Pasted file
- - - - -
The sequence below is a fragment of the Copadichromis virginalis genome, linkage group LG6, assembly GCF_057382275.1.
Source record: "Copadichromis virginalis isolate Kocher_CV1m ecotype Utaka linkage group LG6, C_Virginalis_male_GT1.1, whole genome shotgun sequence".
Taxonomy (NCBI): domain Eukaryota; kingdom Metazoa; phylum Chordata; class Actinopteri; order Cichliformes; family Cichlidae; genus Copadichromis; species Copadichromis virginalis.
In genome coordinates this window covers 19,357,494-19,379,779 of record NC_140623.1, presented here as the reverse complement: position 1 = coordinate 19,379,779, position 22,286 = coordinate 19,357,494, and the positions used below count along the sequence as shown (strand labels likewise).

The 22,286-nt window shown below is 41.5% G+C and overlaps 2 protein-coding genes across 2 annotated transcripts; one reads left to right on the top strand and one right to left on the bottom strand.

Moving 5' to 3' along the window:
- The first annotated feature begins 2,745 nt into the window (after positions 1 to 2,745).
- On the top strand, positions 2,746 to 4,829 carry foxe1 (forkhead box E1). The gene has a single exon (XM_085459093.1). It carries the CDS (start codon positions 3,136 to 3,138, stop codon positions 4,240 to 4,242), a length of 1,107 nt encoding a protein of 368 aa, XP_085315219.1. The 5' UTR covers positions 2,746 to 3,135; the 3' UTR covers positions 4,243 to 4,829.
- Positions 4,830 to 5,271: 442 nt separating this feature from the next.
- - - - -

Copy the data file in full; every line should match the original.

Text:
The sequence below is a fragment of the Copadichromis virginalis genome, linkage group LG6, assembly GCF_057382275.1.
Source record: "Copadichromis virginalis isolate Kocher_CV1m ecotype Utaka linkage group LG6, C_Virginalis_male_GT1.1, whole genome shotgun sequence".
Taxonomy (NCBI): domain Eukaryota; kingdom Metazoa; phylum Chordata; class Actinopteri; order Cichliformes; family Cichlidae; genus Copadichromis; species Copadichromis virginalis.
In genome coordinates this window covers 19,357,494-19,379,779 of record NC_140623.1, presented here as the reverse complement: position 1 = coordinate 19,379,779, position 22,286 = coordinate 19,357,494, and the positions used below count along the sequence as shown (strand labels likewise).

The 22,286-nt window shown below is 41.5% G+C and overlaps 2 protein-coding genes across 2 annotated transcripts; one reads left to right on the top strand and one right to left on the bottom strand.

Moving 5' to 3' along the window:
- The first annotated feature begins 2,745 nt into the window (after positions 1 to 2,745).
- On the top strand, positions 2,746 to 4,829 carry foxe1 (forkhead box E1). The gene has a single exon (XM_085459093.1). It carries the CDS (start codon positions 3,136 to 3,138, stop codon positions 4,240 to 4,242), a length of 1,107 nt encoding a protein of 368 aa, XP_085315219.1. The 5' UTR covers positions 2,746 to 3,135; the 3' UTR covers positions 4,243 to 4,829.
- Positions 4,830 to 5,271: 442 nt separating this feature from the next.